* FYI, while we don't get the spectacular snowfalls of some parts of the world, winter night temperatures of -10degC (14degF) to -20degC (-4degF) are getting to be normal here in Brum. People die walking home from work because public transport shuts down.
** I never bother about rows per inch, preferring instead to measure and/or fit.
Wednesday, December 19, 2007
Eventually... The pics are taken and awaiting upload from my phone.
The scarf is finished, ends woven in, washed and blocked. The rather stringy, fine mohair bloomed nicely - the resulting fabric appears solid until you look closely, allowing the lace flowers stand out well. The pics don't really do justice - I was hoping to hang it by a window so you could see the light coming through, but had to settle for laying it on white paper. I shall hand it over on Thursday rather than Friday as she has a do to go to and might like to wear it.
My sister's bag is boarded, lined and sewn up, and lacks only the fastening. The specs cases for Mum and MIL are finished too, including the label inside. These won't be in time for Christmas unfortunately. I won't even get them off until Saturday.
I'm also well into Libby's amigurumi unicorn - head and body completed to the start of the bum, and stuffed as far as possible. I still have a little time to work on it, as I won't see them until after Christmas Day anyway. I'm not entirely thrilled with the shape, as the head and neck extend more or less straight out from the body making it look more like a goose than a horse. Before I started, I did think it needed some short-rowing where the lower neck reaches the body - i.e., no building up of the back until the chest is in place. That would mean turning the work and working backwards. I can't see an amigurumi way of doing it, except maybe by making the pieces separately and sewing them together in the right configuration. There's a lot of shaping involved and correct stuffing is crucial.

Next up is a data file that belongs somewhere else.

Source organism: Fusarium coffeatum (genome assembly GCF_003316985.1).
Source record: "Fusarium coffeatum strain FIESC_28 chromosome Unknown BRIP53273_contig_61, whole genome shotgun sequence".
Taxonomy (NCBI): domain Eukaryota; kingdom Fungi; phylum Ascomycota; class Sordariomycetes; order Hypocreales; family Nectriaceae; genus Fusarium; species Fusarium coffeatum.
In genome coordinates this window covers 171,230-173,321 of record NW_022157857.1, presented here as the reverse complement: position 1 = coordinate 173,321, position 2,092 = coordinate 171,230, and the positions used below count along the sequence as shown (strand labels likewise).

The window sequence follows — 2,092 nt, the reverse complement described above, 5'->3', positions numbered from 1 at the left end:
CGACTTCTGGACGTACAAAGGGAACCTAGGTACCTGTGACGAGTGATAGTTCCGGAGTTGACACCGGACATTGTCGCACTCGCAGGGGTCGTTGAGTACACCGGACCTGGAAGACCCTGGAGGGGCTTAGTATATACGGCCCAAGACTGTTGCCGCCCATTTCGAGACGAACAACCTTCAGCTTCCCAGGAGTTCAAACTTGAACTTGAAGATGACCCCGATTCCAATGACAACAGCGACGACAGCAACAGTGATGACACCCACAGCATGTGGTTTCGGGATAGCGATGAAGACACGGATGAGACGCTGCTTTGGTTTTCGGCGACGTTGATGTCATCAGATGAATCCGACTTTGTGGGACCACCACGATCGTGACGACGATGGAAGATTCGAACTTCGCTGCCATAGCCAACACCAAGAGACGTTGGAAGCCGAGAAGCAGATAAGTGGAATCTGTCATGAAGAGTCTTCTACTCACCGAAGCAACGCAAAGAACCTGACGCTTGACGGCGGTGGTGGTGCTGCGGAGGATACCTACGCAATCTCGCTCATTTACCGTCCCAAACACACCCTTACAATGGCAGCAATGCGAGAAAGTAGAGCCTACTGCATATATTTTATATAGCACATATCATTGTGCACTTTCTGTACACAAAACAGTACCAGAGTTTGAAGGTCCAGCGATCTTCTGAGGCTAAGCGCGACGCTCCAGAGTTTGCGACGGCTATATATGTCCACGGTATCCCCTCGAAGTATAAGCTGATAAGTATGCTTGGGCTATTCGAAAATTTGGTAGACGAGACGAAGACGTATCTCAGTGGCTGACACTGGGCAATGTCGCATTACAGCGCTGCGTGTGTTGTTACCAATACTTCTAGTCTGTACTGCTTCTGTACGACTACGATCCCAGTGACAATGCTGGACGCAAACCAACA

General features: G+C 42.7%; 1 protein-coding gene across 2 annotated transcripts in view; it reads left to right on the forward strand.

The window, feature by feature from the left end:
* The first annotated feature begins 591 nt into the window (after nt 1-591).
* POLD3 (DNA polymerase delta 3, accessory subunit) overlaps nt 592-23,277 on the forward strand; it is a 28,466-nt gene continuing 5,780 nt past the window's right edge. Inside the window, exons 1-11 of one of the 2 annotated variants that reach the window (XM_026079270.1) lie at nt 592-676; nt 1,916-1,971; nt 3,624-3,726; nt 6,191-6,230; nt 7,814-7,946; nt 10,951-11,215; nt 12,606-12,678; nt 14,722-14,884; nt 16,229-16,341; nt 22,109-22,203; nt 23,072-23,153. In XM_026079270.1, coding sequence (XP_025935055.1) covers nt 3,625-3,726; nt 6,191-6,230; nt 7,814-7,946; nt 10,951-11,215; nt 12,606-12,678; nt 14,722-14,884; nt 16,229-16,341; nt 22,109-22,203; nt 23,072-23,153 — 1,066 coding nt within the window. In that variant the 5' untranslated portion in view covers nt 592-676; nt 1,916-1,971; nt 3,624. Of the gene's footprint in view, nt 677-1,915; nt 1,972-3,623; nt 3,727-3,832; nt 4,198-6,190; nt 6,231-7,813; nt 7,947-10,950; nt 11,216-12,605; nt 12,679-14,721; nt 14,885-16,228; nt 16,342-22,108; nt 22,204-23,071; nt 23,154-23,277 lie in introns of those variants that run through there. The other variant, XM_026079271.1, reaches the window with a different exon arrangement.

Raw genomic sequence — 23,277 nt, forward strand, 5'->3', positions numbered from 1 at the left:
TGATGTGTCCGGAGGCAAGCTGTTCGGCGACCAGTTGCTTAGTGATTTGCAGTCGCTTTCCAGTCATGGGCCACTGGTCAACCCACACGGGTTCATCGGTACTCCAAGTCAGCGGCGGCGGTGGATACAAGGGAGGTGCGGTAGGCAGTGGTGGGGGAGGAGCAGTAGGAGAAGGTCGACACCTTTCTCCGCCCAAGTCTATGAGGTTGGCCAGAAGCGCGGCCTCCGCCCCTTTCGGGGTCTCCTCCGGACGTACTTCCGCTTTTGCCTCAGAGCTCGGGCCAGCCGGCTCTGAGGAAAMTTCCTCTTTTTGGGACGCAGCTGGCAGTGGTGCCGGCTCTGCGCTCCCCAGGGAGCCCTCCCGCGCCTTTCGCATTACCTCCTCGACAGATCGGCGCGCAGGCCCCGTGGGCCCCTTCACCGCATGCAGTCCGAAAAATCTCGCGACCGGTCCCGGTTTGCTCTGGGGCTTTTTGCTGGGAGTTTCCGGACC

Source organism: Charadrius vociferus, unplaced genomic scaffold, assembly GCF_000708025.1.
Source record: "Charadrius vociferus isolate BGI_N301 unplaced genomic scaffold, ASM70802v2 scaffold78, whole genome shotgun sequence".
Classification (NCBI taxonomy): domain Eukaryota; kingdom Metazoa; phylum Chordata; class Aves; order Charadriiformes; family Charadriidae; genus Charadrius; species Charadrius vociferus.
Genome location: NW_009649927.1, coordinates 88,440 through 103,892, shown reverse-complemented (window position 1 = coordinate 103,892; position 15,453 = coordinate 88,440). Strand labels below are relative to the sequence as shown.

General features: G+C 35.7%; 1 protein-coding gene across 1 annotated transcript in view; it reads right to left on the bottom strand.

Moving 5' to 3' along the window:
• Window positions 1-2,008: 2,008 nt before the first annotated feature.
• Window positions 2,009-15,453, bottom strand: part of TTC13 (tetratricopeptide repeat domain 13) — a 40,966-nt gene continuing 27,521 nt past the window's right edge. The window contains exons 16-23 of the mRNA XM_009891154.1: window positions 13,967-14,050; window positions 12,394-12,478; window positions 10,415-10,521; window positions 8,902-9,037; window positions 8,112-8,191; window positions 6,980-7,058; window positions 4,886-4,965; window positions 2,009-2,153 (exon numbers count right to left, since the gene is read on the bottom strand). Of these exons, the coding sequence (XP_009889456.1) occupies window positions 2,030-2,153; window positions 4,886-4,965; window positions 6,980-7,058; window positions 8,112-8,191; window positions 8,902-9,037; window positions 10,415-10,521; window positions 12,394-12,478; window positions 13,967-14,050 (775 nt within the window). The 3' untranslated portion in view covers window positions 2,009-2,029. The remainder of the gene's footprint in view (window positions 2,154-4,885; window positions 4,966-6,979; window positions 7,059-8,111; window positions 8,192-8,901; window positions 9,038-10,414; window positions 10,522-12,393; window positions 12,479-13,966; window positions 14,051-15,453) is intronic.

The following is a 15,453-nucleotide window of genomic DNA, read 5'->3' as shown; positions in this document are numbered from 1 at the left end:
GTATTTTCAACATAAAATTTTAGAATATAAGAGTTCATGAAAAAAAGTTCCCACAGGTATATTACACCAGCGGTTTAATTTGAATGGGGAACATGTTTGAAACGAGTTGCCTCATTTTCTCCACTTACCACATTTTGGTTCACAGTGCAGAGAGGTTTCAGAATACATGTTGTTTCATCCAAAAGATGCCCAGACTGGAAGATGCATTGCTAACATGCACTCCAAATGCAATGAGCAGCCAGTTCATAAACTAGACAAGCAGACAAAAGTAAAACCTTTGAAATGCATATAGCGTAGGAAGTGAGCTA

ION, the deputy head was most distressed to see me knitting during break. Apparently I should be planning lessons. It has been pointed out that I am not in fact a qualified teacher, have no regular classes and therefore do not have PPA time, and am in possession of a contract that specifically forbids me from planning lessons (even though I DO, because there's usually no coverwork). So he gave it as his opinion that I should be doing anything but knitting. Possibly helping out in the canteen, or cleaning the toilets then.